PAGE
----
19 December 2013

Games End the Same Way

Now this is an interesting one:

"My games consistently and without fail end up with my players ending up saving the world from something or someone. I don't really make the choice for them ever when they are playing but, every time I present them with problems it always seems like they get involved in Larger than Life and grandiose adventures like Lord of the Rings where they end up being the group of 4-5 people that turn the tide of a horrible atrocity/cataclysmic event that sets them up to become BIG DAMN HEROES.
Its strange because when I read books or play games I tend to prefer the more morally ambiguous, gray on grey kinda world. Stuff with lots of political intrigue and characters with agendas. Books like Song of Ice and Fire, or games like The Witcher 2 come to mind. However, every game I run ends like the former.
Does anyone else experience this phenomena?

I think this is another example of the divide between what your players are expecting and what the DM is expecting, but there's another twist; the DM expects a different game than the one he's providing. 

This DM, from his own words, prefers to populate the world with a large cast of characters who have very real and very different opinions on things. They have foibles and character flaws, and often struggle with each other in various ways. But here's the thing- the "shades of grey" approach to the game only applies if your characters are detached, like we are when we're reading The Witcher or A Song of Fire and Ice. We can't make decisions on who "should" win, although we often like to. Look how often people have a "favorite" house or pretender to the throne in the Game of Thrones miniseries! And look at how much people like to argue who's the actual good guy in the Witcher series!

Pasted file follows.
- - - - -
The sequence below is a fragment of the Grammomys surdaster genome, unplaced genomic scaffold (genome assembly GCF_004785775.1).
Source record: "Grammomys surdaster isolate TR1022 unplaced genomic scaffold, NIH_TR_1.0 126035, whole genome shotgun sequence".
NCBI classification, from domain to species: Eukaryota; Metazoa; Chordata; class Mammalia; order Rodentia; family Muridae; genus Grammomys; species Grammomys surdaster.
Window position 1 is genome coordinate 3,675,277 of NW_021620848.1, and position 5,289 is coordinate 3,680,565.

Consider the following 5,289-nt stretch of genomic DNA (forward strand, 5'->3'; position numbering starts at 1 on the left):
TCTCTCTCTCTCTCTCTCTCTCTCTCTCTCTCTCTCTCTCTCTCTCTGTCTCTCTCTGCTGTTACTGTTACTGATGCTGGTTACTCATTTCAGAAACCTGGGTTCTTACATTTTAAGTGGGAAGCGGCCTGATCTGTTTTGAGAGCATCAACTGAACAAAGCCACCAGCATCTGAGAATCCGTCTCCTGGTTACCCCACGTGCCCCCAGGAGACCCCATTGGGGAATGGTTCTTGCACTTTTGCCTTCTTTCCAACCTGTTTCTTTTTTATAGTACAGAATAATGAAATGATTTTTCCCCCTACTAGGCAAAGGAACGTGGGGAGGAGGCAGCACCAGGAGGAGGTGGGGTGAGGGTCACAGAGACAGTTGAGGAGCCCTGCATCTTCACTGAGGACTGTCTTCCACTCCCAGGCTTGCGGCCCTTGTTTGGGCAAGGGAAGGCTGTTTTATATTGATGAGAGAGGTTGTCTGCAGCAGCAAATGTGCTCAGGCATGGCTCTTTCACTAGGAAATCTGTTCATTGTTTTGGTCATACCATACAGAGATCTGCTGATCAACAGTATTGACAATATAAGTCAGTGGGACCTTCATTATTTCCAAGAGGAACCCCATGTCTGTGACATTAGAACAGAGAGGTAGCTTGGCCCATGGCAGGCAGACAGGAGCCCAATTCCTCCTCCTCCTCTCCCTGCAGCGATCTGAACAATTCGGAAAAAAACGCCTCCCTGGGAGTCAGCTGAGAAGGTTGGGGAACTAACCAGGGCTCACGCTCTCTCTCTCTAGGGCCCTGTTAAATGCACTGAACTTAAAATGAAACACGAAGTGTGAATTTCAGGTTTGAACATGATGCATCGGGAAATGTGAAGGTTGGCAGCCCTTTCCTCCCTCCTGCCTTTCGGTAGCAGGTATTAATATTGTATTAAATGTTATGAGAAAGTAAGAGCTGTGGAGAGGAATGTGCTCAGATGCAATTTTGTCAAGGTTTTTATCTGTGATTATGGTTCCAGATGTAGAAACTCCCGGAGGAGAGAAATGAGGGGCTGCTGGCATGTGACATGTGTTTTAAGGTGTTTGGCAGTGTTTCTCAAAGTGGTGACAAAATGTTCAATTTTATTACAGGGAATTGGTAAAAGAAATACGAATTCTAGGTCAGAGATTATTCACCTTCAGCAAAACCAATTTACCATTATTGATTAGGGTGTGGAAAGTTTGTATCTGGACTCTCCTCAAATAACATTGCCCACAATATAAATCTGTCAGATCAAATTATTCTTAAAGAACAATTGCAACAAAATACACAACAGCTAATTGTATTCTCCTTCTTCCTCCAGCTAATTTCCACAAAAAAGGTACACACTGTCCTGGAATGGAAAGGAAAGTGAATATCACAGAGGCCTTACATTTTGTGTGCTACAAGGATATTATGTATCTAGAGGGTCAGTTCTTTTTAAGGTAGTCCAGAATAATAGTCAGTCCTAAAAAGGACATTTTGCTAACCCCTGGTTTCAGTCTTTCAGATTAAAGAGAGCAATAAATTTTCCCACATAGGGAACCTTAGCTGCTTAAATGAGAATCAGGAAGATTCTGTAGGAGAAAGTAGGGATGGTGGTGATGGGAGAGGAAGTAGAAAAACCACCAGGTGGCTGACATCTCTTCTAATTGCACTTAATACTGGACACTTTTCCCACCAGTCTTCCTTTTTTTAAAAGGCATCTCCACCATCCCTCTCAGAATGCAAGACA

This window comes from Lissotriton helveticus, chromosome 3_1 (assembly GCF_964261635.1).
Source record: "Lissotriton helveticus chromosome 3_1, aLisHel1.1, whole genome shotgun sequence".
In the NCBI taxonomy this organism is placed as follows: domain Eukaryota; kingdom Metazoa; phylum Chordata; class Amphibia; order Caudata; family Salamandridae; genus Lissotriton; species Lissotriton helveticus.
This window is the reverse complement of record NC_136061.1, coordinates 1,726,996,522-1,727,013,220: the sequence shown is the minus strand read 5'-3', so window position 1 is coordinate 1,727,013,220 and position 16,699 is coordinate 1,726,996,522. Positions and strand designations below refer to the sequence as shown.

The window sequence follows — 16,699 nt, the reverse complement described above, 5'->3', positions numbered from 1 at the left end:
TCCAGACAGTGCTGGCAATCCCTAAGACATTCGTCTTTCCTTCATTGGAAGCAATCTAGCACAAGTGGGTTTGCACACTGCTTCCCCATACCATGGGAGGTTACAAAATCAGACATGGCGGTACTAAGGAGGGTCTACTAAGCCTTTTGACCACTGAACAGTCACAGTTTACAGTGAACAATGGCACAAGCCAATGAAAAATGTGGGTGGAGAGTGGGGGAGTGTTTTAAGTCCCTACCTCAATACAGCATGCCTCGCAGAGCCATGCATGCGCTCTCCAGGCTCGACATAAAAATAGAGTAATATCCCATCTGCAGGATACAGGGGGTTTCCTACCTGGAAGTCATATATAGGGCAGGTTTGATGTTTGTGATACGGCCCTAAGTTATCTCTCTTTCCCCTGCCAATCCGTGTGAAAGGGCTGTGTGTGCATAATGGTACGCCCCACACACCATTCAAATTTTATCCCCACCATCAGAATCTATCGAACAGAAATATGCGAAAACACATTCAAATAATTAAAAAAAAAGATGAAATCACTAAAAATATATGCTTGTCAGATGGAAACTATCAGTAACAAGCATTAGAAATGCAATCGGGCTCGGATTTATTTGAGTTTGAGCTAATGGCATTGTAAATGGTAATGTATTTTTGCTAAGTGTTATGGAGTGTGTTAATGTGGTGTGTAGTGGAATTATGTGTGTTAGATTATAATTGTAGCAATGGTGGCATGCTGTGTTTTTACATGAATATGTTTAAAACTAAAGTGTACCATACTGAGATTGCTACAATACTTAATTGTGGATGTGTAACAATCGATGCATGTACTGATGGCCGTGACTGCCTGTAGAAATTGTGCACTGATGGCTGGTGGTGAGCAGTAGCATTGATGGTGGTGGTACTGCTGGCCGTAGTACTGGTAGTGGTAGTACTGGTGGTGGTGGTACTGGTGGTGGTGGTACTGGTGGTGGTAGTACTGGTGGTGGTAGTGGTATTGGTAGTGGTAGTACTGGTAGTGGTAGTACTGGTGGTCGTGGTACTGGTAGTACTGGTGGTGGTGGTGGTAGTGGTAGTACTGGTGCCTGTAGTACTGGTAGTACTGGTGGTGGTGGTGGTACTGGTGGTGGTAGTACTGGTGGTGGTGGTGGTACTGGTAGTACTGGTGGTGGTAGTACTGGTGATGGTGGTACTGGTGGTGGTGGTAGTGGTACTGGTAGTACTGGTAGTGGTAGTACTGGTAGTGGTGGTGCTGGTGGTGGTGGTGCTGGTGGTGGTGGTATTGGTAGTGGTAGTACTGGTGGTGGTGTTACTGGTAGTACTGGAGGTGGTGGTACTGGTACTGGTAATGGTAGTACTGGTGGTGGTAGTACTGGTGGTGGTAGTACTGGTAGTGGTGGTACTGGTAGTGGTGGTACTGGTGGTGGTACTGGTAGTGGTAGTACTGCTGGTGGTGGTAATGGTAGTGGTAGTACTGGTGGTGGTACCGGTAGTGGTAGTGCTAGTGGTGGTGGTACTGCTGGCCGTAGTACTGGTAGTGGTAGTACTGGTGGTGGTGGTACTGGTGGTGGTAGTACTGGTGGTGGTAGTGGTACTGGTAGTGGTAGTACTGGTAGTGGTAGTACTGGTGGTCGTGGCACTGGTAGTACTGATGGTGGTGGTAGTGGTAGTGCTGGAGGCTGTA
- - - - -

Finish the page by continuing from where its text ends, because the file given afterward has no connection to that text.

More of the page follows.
It's only natural to pick sides, after all. And so, lo and behold, when the players are confronted with different shades of grey, they still absolutely pick a side and now that's their side, and the game's been reduced to your basic "defend the good guys, fight the bad guys" kind of game. 

And the players? Well, that's what they're expecting. That's what most players are used to, after all. The current style in vogue in post 3E fantasy gaming is of Big Damn Heroes and their epic struggles against Big Damn Villains. And so when they're presented with shades of grey, they might deliberate in picking the "right" side, but they'll still pick a side. Because that's the way the fiction always works. People who switch sides are looked at as untrustworthy and shifty, even if they change sides from the "wrong" one to the "right" one. People respect staunch opponents who stand by their convictions, even if their convictions are abhorrent and practically evil. 

For the ever-increasing heroism, well, that's partially a tendency of level-based systems, and poor planning as a DM. Realistically, fantasy worlds tend to be at rest, because our own world is basically at rest. The high-level actors, whoever holds the reigns of power in the game world, naturally want the world to stay where it's at, because they're already in charge. The people who want change are the people who stand to gain from it, who by definition are not in power yet. When the power slips, somebody new grabs the reigns and life settles down a little bit, again.